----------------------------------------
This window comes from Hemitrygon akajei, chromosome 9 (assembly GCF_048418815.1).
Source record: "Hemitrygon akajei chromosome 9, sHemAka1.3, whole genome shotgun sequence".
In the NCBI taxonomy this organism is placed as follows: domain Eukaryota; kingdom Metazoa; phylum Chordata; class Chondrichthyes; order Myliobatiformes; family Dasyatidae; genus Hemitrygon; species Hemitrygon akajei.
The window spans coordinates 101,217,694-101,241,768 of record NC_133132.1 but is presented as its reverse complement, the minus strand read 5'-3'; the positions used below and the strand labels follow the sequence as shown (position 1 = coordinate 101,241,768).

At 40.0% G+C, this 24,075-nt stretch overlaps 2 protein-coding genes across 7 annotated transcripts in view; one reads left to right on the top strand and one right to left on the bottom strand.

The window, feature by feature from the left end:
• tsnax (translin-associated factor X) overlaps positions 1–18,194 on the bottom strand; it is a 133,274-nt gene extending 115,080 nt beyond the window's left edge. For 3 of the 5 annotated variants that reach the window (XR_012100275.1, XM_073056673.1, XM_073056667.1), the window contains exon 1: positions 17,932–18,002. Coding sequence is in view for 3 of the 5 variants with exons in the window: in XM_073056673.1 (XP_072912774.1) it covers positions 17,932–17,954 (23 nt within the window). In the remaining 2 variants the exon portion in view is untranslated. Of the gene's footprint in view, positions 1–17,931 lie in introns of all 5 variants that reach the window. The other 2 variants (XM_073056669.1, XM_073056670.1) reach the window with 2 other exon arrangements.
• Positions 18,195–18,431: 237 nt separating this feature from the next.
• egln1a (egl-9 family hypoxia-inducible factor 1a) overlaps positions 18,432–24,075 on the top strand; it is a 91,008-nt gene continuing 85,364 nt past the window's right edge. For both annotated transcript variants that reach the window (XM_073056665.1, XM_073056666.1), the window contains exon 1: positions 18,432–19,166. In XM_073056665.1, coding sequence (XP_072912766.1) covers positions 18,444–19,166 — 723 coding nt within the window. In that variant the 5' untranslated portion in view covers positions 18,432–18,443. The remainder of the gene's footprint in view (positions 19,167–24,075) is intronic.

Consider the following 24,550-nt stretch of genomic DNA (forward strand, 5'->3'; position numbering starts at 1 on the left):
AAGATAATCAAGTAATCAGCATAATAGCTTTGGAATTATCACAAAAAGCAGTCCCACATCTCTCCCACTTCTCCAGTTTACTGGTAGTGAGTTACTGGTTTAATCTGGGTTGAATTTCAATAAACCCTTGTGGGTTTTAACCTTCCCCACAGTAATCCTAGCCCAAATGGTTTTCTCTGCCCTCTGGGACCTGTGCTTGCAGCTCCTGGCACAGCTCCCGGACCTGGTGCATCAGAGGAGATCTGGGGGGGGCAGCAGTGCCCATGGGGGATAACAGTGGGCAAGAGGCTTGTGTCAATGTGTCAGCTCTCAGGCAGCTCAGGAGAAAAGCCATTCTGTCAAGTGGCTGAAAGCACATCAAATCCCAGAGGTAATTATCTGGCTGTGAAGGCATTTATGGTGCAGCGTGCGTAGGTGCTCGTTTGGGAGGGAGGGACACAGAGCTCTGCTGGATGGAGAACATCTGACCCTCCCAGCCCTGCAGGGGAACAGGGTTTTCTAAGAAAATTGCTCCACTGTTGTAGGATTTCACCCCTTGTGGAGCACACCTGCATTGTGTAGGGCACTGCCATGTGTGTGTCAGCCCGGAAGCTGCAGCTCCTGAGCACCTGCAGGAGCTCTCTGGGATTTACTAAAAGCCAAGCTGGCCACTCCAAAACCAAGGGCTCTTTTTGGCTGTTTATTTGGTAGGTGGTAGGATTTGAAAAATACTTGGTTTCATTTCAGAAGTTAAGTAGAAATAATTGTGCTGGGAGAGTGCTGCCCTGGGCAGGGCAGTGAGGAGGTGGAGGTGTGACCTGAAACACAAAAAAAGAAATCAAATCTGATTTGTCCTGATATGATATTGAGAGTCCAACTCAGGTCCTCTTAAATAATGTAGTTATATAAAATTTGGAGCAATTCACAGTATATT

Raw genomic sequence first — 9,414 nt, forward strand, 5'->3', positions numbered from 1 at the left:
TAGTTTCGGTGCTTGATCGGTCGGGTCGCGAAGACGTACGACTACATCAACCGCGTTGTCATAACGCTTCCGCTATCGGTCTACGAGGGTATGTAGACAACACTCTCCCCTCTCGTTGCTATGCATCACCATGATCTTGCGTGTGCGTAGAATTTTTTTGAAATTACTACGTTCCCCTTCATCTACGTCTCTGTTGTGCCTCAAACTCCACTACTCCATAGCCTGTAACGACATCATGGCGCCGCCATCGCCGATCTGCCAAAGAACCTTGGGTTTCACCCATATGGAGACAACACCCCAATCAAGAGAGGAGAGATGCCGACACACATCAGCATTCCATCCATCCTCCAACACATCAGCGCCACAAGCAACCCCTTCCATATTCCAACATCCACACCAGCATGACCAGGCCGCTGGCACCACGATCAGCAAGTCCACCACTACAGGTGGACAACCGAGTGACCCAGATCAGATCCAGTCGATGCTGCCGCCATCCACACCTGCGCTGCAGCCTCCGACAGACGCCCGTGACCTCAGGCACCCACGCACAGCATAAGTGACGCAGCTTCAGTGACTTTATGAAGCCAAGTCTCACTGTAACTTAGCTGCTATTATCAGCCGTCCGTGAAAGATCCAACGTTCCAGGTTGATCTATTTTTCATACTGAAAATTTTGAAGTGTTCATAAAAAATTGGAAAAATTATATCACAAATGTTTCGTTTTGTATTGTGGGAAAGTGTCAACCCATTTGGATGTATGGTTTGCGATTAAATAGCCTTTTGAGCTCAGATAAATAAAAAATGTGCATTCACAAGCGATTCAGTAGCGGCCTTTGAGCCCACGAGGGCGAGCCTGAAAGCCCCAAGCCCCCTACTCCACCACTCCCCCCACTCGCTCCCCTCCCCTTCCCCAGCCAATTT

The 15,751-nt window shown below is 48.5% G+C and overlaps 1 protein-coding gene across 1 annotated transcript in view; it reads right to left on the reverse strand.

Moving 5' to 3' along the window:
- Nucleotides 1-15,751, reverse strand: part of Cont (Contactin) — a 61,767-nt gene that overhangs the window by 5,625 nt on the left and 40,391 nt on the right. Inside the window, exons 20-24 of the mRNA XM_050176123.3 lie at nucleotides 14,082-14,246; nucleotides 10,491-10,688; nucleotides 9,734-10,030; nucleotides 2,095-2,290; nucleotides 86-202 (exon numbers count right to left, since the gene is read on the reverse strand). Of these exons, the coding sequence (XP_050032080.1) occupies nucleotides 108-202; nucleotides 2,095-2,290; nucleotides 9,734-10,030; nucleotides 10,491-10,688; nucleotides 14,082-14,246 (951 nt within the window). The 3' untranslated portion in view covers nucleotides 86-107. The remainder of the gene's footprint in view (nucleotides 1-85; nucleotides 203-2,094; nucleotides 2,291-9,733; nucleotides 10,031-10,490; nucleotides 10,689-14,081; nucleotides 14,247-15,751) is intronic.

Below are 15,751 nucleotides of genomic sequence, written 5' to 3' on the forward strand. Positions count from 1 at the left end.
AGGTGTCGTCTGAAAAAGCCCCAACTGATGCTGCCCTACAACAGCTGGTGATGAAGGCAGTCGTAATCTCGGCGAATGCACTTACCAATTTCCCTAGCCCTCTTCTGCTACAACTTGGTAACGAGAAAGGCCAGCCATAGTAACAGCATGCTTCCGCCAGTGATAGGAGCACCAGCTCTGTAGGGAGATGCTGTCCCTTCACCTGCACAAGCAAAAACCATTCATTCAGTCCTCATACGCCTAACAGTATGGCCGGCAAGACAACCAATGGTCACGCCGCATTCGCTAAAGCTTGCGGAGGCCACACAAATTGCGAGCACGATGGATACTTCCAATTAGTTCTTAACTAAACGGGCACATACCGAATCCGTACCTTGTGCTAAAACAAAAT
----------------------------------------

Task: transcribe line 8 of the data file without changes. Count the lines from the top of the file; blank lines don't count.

• Positions 18,195–18,431: 237 nt separating this feature from the next.